This subproject is one of many research subprojects utilizing the resources provided by a Center grant funded by NIH/NCRR. Primary support for the subproject and the subproject's principal investigator may have been provided by other sources, including other NIH sources. The Total Cost listed for the subproject likely represents the estimated amount of Center infrastructure utilized by the subproject, not direct funding provided by the NCRR grant to the subproject or subproject staff. A limited cellular lifespan is hypothesized to play a crucial role in organismal aging. Despite the putative importance of cellular lifespan in aging, we currently have only a rudimentary understanding of the molecular process. Therefore, elucidation of the molecular mechanisms that control cellular lifespan will have far reaching implications in the fields of aging, cancer biology, and tissue regeneration. When grown in culture, normal human cells divide a limited number of times before entering a state of replicative senescence where they remain viable but are unable to divide further. It is postulated that this limited replicative capacity contributes to the phenotypes associated with aging, such as reduced wound healing and a weakened immune system. Our interest in cellular lifespan is focused on the telomere ?a specialized structure composed of DNA and proteins, which is located at the end of linear chromosomes ?because it plays a key role in controlling cellular lifespan. This proposal will take a novel proteomics approach to identify telomeric binding proteins. While the identification of these proteins will be of great importance, delineation of their function in telomere homeostasis will be paramount to furthering our understanding of cellular aging. We will use these newly identified proteins, and proteins already known to bind the telomere, to set up a number of suppressor screens in human cells. Our expertise in vector-based RNAi systems makes these studies feasible. To date we have developed a novel method to purify telomere binding proteins by crosslinking protein complexes in live cells thus facilitating capture of weak and/or transient interactions, followed by affinity purification of telomeric TIN2 protein tagged with HA and Flag and analysis by mass spectrometric analysis if peptides obtained by in solution digestion. We believe that this approach will allow us to identify novel telomere binding proteins that are likely to be missed by more standard methods. Using this method we have successfully identified all six members of the core telomere binding, Shelterin complex as well as several other known telomere binding proteins (these proteins were not identified in our negative control). In addition, we have identified approximately 30 putative telomere binding proteins and intend to determine what role they play in telomere dynamics.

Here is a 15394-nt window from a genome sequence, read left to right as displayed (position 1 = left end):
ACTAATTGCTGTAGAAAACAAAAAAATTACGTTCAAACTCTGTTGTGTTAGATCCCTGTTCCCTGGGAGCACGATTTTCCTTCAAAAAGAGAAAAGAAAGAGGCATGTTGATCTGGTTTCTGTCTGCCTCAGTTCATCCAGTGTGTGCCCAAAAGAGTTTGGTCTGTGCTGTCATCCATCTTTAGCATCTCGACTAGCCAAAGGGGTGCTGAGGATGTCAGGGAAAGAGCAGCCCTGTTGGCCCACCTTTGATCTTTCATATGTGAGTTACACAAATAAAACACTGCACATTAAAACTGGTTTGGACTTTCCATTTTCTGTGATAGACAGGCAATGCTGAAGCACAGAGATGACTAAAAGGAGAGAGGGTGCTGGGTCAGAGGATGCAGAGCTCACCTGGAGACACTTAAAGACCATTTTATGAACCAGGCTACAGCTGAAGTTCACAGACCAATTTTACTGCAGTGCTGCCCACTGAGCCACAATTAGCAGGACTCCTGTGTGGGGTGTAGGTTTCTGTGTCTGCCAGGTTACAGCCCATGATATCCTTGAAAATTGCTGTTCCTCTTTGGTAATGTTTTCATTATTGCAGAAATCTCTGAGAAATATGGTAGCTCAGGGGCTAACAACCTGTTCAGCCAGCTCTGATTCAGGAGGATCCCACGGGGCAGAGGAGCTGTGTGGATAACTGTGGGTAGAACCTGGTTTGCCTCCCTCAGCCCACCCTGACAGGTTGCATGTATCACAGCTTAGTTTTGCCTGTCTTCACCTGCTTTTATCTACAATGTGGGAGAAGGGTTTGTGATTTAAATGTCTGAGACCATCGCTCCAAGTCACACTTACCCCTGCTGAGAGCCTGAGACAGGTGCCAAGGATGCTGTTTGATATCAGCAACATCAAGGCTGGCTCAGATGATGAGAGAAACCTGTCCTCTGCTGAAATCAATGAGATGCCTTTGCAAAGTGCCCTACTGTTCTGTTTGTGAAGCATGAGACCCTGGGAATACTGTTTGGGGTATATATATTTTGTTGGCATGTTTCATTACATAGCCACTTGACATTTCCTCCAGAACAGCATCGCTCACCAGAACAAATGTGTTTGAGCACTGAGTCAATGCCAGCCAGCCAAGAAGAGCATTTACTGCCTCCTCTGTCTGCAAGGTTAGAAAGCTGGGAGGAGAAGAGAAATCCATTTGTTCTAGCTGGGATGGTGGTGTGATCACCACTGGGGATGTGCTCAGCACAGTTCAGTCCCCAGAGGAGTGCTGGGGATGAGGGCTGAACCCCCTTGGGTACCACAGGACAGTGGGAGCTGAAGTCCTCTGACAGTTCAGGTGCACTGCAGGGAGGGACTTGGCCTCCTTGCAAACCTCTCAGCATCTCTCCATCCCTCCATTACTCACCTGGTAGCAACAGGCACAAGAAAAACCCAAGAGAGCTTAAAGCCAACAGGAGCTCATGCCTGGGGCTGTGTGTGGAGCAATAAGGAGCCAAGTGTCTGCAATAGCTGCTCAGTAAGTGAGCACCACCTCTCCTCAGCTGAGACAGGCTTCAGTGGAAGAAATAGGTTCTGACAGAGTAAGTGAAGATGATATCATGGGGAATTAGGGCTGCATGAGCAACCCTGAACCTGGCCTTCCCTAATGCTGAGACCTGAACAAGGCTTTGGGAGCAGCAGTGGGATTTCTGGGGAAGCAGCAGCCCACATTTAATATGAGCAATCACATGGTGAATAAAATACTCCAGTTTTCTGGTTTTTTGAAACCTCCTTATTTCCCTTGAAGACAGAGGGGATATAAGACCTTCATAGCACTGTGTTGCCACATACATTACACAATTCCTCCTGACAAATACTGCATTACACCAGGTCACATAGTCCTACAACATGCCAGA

National Institute of Health (NIH)
National Center for Research Resources (NCRR)
Biotechnology Resource Grants (P41)
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Special Emphasis Panel (ZRG1-BCMB-K (40))
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Washington University
Internal Medicine/Medicine
Schools of Medicine
Saint Louis
United States
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